Photo and Video Chronology - Kīlauea - June 16, 2016

Release Date:

Pu‘u ‘Ō‘ō lava flow still moving downslope

Pu‘u ‘Ō‘ō lava flow still moving downslope...

The active surface flow from Pu‘u ‘Ō‘ō is still advancing slowly downslope and was 4.4 km (2.7 miles) long when mapped today. Averaged over the past six days, the flow has been advancing at a rate of about 200 m (220 yards) per day. At that rate, it will take about 10 days to reach the top of Pūlama pali, which is in the middle distance about 2 km (1.2 miles) farther downslope. The coastal plain and ocean are in the far distance. The active flow is creeping across some of the last-exposed ‘A‘ā flows erupted from Pu‘u ‘Ō‘ō in the 1980's.

(Public domain.)

 

This view is of the front of the active lava flow, looking upslope....

This view is of the front of the active lava flow, looking upslope. Pu‘u ‘Ō‘ō is partly obscured in the clouds at upper left. Most surface activity on the advancing flow is actually where the flow widens, upslope of the flow front.

(Public domain.)

The uppermost part of the nascent lava tube has several skylights, ...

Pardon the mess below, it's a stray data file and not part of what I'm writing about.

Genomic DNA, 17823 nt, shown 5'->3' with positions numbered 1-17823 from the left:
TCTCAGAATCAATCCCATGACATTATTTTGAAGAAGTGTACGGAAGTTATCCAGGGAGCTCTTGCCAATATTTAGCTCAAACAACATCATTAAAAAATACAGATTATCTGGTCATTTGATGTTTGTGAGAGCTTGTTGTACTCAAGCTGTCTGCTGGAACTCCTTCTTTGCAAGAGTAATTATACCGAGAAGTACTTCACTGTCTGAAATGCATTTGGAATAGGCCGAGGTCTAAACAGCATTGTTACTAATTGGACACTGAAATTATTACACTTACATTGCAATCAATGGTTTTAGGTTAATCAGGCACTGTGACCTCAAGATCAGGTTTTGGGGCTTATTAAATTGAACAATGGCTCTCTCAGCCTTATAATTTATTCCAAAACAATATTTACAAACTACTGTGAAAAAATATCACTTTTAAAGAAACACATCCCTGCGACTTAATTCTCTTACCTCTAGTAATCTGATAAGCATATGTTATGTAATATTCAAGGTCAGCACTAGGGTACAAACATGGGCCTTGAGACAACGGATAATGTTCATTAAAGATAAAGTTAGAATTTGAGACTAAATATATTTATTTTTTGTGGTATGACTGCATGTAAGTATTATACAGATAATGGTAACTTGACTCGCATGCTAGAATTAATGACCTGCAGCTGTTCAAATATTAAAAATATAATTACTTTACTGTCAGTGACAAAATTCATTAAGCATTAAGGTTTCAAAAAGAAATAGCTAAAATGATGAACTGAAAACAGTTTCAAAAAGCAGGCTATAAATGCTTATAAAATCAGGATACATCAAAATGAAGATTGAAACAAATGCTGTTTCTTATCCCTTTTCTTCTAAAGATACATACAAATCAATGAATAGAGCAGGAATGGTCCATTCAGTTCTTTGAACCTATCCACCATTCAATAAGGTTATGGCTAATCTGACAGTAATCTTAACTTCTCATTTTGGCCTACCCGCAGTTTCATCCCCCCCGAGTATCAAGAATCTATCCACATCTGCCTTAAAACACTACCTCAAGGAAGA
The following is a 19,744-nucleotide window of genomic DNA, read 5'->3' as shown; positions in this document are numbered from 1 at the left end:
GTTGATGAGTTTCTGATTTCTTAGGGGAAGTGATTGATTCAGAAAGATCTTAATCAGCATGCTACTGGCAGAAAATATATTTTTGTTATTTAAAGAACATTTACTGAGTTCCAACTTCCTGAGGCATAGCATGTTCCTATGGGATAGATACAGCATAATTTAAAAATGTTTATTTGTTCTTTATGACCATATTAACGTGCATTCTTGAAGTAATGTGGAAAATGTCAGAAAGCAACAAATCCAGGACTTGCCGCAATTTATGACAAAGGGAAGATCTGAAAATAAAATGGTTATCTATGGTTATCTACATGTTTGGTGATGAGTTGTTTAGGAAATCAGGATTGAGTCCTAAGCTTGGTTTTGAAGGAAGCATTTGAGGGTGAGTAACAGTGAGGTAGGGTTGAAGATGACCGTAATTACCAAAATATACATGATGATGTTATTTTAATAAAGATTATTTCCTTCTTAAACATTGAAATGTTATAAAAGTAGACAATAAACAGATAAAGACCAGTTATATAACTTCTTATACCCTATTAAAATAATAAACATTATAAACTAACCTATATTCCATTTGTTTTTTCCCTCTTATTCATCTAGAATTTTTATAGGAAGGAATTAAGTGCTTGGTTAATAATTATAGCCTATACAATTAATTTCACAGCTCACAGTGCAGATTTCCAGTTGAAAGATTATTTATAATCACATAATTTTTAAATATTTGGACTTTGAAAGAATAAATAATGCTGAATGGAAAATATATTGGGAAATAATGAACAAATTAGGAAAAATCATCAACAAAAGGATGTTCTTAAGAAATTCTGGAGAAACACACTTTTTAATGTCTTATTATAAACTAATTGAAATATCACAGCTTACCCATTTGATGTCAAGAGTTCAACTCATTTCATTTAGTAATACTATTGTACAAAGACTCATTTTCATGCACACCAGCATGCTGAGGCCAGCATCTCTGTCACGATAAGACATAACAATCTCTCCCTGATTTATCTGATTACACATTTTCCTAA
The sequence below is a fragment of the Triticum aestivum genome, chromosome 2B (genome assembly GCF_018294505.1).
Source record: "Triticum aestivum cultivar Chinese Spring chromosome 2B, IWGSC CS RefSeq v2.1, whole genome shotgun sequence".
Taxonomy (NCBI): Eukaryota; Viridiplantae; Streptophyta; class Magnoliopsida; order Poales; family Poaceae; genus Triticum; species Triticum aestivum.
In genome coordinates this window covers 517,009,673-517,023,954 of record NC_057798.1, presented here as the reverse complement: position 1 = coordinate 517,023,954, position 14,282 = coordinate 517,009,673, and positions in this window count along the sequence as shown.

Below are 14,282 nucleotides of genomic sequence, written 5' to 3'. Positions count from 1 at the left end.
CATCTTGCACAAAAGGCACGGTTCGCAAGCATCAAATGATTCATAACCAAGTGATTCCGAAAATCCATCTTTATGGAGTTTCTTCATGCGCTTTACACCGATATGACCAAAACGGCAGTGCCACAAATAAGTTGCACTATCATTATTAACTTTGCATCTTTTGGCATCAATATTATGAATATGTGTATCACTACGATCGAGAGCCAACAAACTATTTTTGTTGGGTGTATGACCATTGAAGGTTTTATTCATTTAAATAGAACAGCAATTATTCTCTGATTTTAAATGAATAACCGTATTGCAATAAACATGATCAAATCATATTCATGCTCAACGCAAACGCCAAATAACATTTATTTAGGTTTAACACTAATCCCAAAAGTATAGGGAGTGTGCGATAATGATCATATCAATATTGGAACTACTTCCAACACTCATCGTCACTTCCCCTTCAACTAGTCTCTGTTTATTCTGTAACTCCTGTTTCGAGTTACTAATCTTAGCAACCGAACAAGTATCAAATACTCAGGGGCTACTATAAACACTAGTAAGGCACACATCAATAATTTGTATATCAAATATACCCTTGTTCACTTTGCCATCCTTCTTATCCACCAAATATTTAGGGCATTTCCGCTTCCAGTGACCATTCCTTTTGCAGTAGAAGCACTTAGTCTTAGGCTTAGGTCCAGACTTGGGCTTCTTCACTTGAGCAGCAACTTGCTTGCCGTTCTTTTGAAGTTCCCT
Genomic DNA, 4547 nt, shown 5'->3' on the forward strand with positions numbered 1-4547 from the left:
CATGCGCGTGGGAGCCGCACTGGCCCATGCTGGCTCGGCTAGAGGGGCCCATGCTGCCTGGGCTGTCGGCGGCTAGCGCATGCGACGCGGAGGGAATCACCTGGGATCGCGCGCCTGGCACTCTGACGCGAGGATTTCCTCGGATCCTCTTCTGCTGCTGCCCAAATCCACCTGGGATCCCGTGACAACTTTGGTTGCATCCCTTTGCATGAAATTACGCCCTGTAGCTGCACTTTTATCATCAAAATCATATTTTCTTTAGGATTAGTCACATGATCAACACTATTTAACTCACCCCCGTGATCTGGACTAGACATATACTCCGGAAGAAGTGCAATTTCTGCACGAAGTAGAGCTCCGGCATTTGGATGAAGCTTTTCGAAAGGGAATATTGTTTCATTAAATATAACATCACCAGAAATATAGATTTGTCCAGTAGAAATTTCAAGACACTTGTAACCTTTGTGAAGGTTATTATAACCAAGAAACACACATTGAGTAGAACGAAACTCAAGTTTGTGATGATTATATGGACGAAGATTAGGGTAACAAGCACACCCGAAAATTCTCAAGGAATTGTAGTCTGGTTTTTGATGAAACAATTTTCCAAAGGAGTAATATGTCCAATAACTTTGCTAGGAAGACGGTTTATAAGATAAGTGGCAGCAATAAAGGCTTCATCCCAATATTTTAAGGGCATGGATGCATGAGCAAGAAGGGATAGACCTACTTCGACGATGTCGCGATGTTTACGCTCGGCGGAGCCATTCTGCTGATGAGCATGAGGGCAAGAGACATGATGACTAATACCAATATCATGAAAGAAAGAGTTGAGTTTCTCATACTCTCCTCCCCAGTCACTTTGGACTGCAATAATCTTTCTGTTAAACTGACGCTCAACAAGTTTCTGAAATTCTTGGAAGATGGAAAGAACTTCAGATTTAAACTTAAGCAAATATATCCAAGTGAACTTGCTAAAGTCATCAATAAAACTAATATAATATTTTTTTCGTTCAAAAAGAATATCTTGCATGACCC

The uppermost part of the nascent lava tube has several skylights, which reveal the lava stream within the flow, like capillaries beneath the skin. This is the uppermost skylight, just downstream from where the lava broke out from the east flank of Pu‘u ‘Ō‘ō on May 24.

(Public domain.)

The lava stream was flowing toward the photographer in this photo. ...

The lava stream was flowing toward the photographer in this photo. Higher lava levels are preserved in the shelf-like protrusions on the darker orange wall to the left.

(Public domain.)

Vents on Pu‘u ‘Ō‘ō's northeast flank...

Several vents have opened on Pu‘u ‘Ō‘ō's northeast flank since last December. A spatter cone grew over one of the vents in mid-May and is visible at the center of the photo emitting bluish fume. In recent weeks, a vent opened upslope from (to the left of) the spatter cone, revealing bright incandescence. The northeast edge of Pu‘u ‘Ō‘ō's crater, filled with white fume, is to the left of this vent.

(Public domain.)

Though difficult to photograph, aerial views showed that this open ...

Though difficult to photograph, aerial views showed that this open vent was but a small window into a large, hot cavity beneath Pu‘u ‘Ō‘ō's northeast flank. Inside, streams of lava from an unseen source (or sources) closer to the crater rim (visible at lower right) were cascading toward the upper left into unknown depths. This view, looking almost straight down, shows the surface of one of these lava streams through the open vent. The ground around this entire area is sunken, corroded, and unstable, and may someday collapse to form a pit.

(Public domain.)